all over the map.
|Sea Land's Beauregard Heading For Newport
|Heading For Long Binh - Newport
|Passing Newport Terminal Heading For Long Binh
Pagoda Along 1-A Heading To Long Binh - Entrance To ARVN National Cemetery The Bus Ride From Long Binh To Saigon
Anyway by June of 70, all the operations of HQ 4th TC were at Long Binh. During my tour there, I used to pull guard duty at both Camp Davies and Long Binh. After I was promoted to SP/5, I was only involved with the
reaction force. I remember sitting in bunkers armed with M-16, M79 grenade launchers, M-60 machine guns and Claymore Mines, all of which we had to be trained on.
|Below - Some Photos Of Our Area When We Were At Long Binh Post
|Shower & Latrine Facilites At Long Binh
Poker Game - Camp Davies Beer Party At Long Binh
One thing I must say is the mess halls at Camp Davies and Long Binh used to put out some really good food. (The beer left something to be desired.) I used to get a kick out of the Philipino bands doing the American songs.
Some of them were pretty good and the longer I was there, the better the women started looking. To this day when I see an Oriental woman, I take a good look at her.
|Morning Convoy Out Of Long Binh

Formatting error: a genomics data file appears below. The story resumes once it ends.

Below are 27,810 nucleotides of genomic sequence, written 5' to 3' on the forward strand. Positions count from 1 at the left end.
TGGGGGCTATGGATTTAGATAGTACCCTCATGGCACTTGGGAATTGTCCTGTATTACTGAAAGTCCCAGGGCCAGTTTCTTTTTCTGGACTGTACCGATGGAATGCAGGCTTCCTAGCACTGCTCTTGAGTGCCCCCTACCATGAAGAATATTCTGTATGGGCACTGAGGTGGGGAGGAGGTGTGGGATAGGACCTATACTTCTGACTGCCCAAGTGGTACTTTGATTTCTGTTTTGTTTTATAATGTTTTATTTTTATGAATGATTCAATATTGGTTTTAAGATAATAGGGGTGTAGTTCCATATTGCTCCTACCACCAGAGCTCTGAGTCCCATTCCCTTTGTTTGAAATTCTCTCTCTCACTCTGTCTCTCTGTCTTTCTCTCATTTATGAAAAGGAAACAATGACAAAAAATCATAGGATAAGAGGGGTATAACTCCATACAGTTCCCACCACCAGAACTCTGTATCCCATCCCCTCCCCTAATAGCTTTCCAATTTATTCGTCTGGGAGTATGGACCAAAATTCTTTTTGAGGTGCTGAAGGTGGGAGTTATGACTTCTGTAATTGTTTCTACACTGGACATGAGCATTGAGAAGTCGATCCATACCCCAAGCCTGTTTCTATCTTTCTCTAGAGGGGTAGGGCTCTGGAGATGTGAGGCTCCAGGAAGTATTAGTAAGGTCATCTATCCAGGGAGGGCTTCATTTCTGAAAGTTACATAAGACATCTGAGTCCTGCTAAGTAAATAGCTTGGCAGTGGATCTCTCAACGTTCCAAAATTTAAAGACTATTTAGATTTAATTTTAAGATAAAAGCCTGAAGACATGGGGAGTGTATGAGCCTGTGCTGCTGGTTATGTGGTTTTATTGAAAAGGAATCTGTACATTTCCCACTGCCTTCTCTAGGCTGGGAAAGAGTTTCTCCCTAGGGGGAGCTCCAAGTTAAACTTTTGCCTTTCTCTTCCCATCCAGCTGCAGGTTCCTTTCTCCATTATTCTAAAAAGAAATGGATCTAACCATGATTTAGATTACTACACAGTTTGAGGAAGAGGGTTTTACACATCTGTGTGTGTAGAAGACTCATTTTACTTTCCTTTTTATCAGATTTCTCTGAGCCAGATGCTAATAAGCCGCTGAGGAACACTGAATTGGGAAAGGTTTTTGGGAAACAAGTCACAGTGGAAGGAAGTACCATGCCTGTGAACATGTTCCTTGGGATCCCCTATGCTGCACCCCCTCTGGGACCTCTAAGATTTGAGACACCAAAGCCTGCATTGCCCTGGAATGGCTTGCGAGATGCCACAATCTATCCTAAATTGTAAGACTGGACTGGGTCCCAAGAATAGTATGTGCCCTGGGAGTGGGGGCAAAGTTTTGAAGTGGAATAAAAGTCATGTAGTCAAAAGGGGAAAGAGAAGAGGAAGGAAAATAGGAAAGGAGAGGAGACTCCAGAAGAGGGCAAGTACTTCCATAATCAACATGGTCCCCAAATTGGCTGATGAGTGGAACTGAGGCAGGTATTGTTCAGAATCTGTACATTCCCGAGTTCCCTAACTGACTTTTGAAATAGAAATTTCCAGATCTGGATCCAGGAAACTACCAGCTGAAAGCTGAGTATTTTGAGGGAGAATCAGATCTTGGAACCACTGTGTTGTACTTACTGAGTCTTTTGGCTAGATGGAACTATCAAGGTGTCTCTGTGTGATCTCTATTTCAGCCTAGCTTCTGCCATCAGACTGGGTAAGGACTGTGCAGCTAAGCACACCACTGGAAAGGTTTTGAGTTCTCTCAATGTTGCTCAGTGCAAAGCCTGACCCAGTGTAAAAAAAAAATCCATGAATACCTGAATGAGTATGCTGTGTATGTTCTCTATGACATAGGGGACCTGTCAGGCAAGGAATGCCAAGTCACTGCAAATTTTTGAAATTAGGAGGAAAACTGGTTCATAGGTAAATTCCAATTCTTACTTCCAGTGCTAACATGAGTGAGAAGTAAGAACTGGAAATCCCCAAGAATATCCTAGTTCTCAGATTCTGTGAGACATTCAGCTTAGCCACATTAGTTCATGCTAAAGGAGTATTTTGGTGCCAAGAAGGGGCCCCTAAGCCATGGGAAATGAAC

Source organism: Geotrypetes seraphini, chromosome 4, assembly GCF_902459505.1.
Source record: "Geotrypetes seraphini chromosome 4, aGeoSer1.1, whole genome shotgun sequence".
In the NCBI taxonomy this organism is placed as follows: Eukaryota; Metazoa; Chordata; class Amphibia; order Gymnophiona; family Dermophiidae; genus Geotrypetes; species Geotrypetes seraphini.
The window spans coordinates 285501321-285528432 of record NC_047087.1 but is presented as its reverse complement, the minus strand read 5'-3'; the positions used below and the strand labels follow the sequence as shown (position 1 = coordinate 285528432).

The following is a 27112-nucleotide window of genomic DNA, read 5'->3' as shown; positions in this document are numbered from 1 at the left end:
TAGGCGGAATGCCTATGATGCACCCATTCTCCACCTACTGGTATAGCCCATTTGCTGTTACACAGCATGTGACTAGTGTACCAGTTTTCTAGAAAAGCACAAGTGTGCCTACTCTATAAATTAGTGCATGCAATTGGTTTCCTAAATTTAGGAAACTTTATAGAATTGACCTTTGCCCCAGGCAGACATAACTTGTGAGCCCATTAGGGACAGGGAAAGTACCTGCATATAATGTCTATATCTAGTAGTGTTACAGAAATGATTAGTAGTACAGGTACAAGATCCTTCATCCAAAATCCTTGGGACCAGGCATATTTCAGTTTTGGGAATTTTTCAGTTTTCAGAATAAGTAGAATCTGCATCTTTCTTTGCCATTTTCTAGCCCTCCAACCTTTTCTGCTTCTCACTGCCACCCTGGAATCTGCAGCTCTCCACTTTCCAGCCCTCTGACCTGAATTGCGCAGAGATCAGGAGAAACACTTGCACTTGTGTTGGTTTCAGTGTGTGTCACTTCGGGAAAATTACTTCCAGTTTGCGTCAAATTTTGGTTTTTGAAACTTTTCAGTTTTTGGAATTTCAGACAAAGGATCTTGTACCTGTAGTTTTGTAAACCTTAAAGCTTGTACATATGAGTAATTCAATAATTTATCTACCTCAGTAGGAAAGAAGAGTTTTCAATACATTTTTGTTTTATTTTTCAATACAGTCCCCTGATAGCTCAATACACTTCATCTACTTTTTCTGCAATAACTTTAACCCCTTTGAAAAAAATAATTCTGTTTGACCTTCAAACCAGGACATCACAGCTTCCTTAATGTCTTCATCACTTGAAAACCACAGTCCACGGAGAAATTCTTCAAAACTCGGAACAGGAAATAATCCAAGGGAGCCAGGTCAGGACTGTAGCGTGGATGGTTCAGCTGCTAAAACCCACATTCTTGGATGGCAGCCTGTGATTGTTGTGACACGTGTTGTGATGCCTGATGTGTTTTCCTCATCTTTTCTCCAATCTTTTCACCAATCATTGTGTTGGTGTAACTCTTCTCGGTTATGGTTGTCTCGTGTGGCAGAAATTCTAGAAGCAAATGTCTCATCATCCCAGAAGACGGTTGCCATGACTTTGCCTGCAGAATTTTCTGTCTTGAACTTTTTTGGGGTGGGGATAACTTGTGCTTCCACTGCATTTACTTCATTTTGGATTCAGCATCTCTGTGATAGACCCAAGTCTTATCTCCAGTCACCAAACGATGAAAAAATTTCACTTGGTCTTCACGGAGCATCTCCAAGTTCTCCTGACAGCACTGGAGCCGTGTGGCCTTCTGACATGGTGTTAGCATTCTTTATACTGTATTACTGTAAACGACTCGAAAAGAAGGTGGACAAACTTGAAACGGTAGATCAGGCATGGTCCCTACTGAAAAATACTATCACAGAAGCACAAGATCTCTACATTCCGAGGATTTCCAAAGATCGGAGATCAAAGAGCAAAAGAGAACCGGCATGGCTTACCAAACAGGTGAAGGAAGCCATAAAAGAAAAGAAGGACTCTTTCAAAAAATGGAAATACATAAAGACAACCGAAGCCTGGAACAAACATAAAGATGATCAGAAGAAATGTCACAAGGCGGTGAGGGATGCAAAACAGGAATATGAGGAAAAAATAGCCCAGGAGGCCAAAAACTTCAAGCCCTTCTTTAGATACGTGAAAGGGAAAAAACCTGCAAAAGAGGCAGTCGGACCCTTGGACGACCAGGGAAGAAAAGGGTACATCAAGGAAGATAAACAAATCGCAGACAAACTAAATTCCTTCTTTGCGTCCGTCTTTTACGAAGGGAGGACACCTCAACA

Laundry Day At Long Binh Our Area - Long Binh May 1970
|Let's Play Ball At Long Binh
|Greg Lansing Hitting The Ball
|Finishing Up The Game - Back To Work
|Jim Schlegel - Long Binh 1970
President Nixon started the drawdown in 1970 and along about late November, I received orders that I would be sent back to the land of the big PX early. Well on December 24th, I flew home on the Freedom bird and by
noontime Christmas Day, I was enjoying Christmas dinner with my family, the best present my Mom & Dad ever had. Well that's my brief story. Hope you enjoyed the pictures.
|Here Comes The Sun - The Beatles - 1969 - On The Abby Road Album
|The Shell Station In Saigon
|On The Way To Camp Davies
In late March, we moved our living quarters from Camp Davies to Long Binh. Initially, we moved into some abandoned barracks that, I believe, 48th Trans Group used to live in. We worked for a short time near USARV Hq.
Then we moved to the actual HQs of the 48th (“Don’t cuss, call us; we bust our ass to get your gas… Petro Main!”)
|Chopper Flying Toward USARV Headquarters Upper Right
|Mama San Working In Our Company Area